The Amabuki Brewery
I’m tired, it’s 7:45am, and any self-respecting bartender is propping up a bar this early in the day. Or in bed. Or on his way to bed. Yesterday evening I arrived back from an intense sake course in Chicago. Being a self-respecting bartender I didn’t make it to my hotel until 4, so I’m a little disoriented and the effects of jetlag are hitting me pretty hard. One of the breweries that was showcased in Chicago was the Amabuki brewery, from Saga Prefecture in Kyushu, and it is towards this destination that I’m currently hurtling through the centre of Tokyo at yay-many hundred k’s an hour.
It sounds more dangerous than it actually is, as I’m on a Shinkansen, a bullet train, and I can say that Australia definitely needs one of these. I’m not particularly interested in hearing about the economic pros and cons of a high-speed rail linking Melbourne to Sydney – it’s a done deal as far as I’m concerned, so long as the trains look this cool…
Anyway, I digress. Amabuki is one of my favourite breweries, and I’ve been hoping to visit them for quite sometime. One of the many interesting about them is the yeasts they use. Amabuki is one of only a handful of breweries in the country that obtain yeast from flowers. I can’t wait to hear all about it from Mr Kinoshita, who is going to meet me at a distant station, somewhere on the other side of Japan.
More about that later. Time to get some sleep. It’s morning after all, and I am a self-respecting bartender…
Wayne in the middle
It’s a beautiful country, Japan. Even blurred at yay-many hundred k’s an hour. Some blurs and micro-sleeps later and I’m met by a smiling Mr Kinoshita. On the drive he gives me some history: Amabuki is in its 10th generation, he’ll be the 11th President, and it was founded 324 years ago.
We arrive at the brewery and enter a beautiful little room to chat over some coffee. Mr Kinoshita explains the story behind the yeasts they use, and the long process of elimination they went through to find them.
We are joined by the President of the brewery, Mr Kinoshita Sr, who goes into greater depth on the importance of the yeasts that they have selected. He uses the beautiful analogy that the relationship between Koji (the ingredient in sake that provides the enzymes that break down the rice into fermentable sugars) and yeast is like the relationship between a script and an actress. Without a decent script for the actress to work with, the end result will be uninspiring. You need a great actress to make a masterpiece, just as you need a great script to allow the actress to shine.
Mr Kinoshita explains that he wants customers to enjoy their sake fresh and young, to appreciate the drink, as Amabuki wants them to experience it. Both gentlemen nod sadly when they think of customers doing shots, thereby not giving themselves time to appreciate the unique qualities of the sake and the passion that has gone into its creation. Getting people drunk is not the reason they are in the business, but they accept that sometimes they have to give the market what it demands.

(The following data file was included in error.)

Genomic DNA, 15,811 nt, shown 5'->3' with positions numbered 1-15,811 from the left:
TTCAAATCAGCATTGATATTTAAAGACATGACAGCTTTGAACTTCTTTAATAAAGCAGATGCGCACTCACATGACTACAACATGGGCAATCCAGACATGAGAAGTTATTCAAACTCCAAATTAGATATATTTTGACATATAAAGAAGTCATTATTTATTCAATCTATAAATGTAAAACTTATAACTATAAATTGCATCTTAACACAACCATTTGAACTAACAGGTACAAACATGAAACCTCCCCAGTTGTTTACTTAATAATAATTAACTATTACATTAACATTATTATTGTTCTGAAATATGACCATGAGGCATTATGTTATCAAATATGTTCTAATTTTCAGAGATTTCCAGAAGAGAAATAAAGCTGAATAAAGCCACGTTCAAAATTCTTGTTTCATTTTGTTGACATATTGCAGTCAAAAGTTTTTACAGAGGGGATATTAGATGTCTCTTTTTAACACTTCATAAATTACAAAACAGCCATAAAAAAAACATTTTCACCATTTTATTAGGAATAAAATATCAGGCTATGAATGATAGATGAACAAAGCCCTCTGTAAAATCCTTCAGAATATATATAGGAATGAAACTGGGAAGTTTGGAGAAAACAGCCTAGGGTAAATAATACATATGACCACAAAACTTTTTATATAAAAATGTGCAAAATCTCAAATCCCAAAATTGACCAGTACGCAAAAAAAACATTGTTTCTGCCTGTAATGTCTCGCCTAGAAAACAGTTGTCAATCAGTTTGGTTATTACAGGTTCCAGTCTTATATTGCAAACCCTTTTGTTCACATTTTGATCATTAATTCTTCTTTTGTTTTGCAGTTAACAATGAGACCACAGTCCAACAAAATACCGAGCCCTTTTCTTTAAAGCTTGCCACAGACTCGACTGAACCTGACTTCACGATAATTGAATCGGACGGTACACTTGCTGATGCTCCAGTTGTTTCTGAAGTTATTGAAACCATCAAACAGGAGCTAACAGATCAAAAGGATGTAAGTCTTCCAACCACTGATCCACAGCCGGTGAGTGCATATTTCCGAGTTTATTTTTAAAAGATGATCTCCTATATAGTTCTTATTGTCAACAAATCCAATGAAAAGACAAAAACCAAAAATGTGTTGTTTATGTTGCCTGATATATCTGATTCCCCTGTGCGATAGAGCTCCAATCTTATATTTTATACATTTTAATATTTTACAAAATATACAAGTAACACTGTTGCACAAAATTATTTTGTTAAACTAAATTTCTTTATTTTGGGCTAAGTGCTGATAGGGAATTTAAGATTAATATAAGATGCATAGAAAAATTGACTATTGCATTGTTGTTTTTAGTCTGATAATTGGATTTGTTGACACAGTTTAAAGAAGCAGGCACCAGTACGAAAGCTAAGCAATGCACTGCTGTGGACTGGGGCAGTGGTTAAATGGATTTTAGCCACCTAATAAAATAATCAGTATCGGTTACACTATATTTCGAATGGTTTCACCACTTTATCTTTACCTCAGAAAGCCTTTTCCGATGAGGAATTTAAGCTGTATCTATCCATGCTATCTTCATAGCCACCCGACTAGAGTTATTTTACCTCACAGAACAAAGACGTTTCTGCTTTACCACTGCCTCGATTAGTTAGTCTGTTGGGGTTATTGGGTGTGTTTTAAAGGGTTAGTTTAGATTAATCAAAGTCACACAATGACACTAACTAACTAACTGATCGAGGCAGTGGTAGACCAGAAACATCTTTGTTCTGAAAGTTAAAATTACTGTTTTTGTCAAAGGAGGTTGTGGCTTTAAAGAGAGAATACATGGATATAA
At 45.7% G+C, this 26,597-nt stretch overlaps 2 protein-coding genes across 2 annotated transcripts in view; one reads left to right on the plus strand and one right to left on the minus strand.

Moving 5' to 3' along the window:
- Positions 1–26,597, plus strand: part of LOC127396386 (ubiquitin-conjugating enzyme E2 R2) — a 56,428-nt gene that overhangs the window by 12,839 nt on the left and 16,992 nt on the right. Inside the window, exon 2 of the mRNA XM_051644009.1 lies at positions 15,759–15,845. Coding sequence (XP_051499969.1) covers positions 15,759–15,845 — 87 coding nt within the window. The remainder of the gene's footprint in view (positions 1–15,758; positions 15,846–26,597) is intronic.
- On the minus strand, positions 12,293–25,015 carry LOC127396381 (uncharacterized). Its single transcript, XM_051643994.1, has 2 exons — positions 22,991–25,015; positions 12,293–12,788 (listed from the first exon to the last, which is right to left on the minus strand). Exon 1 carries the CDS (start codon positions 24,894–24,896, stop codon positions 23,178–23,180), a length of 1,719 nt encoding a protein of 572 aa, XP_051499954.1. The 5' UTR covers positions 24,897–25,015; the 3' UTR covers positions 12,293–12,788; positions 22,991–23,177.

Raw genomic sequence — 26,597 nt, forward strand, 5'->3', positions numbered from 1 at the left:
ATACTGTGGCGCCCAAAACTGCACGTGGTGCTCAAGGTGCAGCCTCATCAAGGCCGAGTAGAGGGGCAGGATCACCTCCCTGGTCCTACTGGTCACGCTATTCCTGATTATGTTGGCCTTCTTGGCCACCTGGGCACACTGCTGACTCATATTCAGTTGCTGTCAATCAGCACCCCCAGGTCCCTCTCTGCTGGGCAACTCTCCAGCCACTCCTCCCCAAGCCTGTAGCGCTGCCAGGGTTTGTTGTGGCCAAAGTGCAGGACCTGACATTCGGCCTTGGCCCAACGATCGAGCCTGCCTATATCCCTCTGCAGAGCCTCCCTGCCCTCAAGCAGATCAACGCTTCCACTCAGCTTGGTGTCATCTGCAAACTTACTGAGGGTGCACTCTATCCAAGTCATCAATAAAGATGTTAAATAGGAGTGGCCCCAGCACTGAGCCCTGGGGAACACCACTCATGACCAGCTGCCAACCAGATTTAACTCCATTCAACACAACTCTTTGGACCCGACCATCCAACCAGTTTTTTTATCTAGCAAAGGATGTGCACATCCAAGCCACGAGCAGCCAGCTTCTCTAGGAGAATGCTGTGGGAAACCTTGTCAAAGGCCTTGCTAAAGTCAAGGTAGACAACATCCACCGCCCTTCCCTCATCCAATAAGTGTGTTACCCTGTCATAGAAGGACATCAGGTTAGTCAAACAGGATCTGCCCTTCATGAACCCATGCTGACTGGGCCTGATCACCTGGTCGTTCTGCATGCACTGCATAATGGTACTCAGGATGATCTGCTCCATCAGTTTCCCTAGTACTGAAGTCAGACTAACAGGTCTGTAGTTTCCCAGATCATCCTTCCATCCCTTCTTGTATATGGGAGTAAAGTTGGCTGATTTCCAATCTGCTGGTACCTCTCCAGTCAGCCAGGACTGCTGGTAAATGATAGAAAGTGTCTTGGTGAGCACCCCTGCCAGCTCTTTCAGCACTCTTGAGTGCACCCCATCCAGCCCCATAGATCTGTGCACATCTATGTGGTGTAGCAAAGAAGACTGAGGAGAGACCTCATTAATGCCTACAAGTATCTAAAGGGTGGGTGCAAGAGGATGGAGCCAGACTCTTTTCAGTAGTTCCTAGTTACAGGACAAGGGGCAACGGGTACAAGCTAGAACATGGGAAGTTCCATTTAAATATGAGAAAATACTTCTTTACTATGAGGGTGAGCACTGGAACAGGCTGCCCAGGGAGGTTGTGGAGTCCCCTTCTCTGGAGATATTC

Next we do a quick tour of the brewery, and then it’s time for tasting. Yeast plays a large part in giving sake its aroma, and with Amabuki’s product this is very evident. They are probably the most aromatic of any sake that I’m yet to taste, and it’s easy to see why Mr Kinoshita wants you to drink them young – though time will help to soften the product, it will also inevitably steal away the zesty freshness of the bouquet.
Tokubetsu Junmai Chokarakuchi Nama
The Omachi Daiginjo is smooth and light, with the unmistakeable smell of berries, while the Aiyama Daiginjo is more full bodied, and all about fresh banana, muscatels and raisins. Though both are spectacular examples of Daiginjo, the showstopper for me is the Yamadanishiki Nama Tokubetsu Junmai. I usually find unpasteurised sake a little sweet for my palette, however, this one is amazing, with a long and moreish finish. A high level of astringency balances the sweetness, and the end result is nothing should of delicious. Unfortunately none of these sakes are currently available in Australia, but you can rest assured that I’ll try to remedy this situation the moment I get back!
Even though the brewery is venerable, Amabuki doesn’t allow tradition to get in the way of innovation. They want to move with the times, continuously refining their practices to create amazing sakes that retain their relevance in the modern world. After this (too brief) visit, I think that it is working for them, and look forward to try the next round of Amabuki sake when it comes.
According to Wayne Shennen, good bartending is all about balancing flavours. “The subtlety of each ingredient should shine through,” explains the passionate New Zealander, a trained sake sommelier and one of Sydney’s most respected bartenders at award-winning Saké Restaurant & Bar. “If you can taste what you’re drinking, you tend to treat alcohol with more respect.”a
Saké Restaurant & Bar
12 Argyle Street
The Rocks, Sydney
t. 02 9259 5656